Sounding Beckett, a program that combines three late Beckett plays with new works by contemporary composers, will open at the Classic Stage Company on 14 September 2012 and run through 23 September. The brainchild of Joy Zinoman, founding artistic director of Washington DC’s Studio Theatre, the evening will present productions of Ohio Impromptu, Catastrophe, and Footfalls with a cast that includes Kathleen Chalfant, Philip Goodwin, Ted van Griethuysen, and Holly Twyford; Ms. Zinoman directs. Following the stagings, new compositions inspired by the plays will be performed by members of the Cygnus Ensemble: the composers are Chester Biscardi and Laura Schwendinger (Footfalls), David Glaser and Laura Kaminsky (Catastrophe), and John Halle and Scott Johnson (Ohio Impromptu). The project grew out of a performance that took place at the Library of Congress earlier this year. Tickets are now available here, and more information is available at the Web site for the project here.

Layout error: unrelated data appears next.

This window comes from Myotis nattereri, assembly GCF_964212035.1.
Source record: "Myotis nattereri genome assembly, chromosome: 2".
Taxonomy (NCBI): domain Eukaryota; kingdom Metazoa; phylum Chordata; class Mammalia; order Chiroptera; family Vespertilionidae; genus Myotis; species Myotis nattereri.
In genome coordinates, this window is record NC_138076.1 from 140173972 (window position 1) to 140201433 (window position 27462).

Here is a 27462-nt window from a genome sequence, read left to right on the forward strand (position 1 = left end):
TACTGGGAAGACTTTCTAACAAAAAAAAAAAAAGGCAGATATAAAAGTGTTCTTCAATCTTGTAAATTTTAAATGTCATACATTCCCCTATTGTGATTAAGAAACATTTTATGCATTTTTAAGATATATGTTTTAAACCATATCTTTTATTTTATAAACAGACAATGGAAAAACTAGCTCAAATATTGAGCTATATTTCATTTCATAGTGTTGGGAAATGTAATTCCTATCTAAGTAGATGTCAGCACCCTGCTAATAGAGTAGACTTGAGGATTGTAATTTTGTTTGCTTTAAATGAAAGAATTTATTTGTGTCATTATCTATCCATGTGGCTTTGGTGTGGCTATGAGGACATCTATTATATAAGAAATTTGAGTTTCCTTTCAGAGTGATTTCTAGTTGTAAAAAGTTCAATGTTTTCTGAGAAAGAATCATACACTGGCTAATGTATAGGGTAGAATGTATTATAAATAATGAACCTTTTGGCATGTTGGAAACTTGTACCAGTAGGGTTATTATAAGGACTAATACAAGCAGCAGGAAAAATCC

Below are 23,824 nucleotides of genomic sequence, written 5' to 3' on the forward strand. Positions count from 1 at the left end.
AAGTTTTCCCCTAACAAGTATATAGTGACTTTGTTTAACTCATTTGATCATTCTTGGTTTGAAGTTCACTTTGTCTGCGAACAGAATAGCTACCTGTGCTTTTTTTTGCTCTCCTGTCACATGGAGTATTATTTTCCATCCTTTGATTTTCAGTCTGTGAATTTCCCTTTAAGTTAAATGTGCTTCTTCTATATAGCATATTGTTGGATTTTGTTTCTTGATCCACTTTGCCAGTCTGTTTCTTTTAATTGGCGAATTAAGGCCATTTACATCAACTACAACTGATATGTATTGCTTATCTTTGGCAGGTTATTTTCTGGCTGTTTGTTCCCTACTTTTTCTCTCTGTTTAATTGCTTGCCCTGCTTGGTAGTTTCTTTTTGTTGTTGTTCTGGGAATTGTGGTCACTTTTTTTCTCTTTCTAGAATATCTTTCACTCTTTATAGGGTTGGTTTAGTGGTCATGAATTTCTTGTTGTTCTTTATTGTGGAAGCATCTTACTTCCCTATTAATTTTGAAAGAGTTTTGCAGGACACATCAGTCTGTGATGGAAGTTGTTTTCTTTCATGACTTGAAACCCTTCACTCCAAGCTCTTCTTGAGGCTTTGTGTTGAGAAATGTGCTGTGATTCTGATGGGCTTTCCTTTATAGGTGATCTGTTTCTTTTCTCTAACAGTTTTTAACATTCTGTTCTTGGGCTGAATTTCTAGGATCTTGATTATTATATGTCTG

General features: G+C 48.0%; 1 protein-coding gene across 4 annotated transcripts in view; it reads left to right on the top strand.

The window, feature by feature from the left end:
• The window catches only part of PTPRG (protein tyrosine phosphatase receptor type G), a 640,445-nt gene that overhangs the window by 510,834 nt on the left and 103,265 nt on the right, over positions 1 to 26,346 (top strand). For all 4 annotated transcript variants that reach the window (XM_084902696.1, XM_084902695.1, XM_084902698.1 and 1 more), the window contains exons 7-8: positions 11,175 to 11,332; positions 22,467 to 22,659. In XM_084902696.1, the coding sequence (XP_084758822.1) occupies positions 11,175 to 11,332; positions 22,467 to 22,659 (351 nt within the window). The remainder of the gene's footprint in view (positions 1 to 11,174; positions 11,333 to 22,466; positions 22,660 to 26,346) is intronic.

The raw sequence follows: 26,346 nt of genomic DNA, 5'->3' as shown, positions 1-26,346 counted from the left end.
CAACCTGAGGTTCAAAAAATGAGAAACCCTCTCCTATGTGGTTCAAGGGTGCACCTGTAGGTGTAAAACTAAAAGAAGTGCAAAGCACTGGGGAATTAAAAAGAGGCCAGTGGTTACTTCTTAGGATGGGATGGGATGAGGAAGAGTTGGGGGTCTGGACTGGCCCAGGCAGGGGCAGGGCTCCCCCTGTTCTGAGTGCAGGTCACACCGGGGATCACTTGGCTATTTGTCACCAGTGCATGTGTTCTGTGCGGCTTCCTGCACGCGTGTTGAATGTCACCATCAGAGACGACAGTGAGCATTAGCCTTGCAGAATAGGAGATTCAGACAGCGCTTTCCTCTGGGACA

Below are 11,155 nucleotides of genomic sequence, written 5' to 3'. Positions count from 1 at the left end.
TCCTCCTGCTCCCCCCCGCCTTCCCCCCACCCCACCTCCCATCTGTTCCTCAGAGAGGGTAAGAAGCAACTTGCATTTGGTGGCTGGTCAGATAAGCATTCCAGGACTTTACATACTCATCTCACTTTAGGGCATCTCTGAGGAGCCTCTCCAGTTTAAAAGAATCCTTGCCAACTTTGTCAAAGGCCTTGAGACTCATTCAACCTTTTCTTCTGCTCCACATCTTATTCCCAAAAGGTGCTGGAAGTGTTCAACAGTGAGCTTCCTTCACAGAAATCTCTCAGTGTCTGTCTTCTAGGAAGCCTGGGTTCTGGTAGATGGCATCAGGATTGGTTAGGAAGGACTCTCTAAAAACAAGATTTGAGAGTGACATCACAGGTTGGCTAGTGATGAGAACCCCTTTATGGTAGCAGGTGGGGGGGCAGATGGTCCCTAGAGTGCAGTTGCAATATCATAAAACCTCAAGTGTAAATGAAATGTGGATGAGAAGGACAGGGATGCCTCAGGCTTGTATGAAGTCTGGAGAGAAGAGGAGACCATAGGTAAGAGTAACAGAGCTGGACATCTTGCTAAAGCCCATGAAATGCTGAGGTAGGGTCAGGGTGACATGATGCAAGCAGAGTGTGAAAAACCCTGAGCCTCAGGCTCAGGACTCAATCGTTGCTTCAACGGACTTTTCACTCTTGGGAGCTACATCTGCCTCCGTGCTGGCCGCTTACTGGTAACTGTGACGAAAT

Returning to New York next season will be Fragments, Peter Brook and Marie-Hélène Estienne’s production of five short texts by Beckett, as part of the 2012-2013 Theatre for a New Audience schedule. This will open on 21 April 2013 and run through 5 May; it is an encore performance of the production which played at the Baryshnikov Arts Center last year.
Below, two related notes, both from 2011.
Did Samuel Beckett “embrace” life in all its pleasures and joys? Director Peter Brook thinks so, according to an interview in the 20 March 2011 issue of the Boston Globe:
“They thought he was a sort of austere and rather forbidding, monk-like figure who looked at everything with a dark eye and saw nothing but human misery,” Brook said … . “And to find this man who loved women and good drink and good food and lived in Paris for choice, and was always every morning in a cafe, where he would be sitting enjoying himself with various friends, this man was not that.”
Likewise the work, said Brook. He has been convinced for 50 years, ever since he saw the New York premiere of Happy Days, that there is “a shining thread running through” Beckett’s plays, even a capacity for joy. That it’s been largely overlooked, he said, is the fault of the existentialist movement.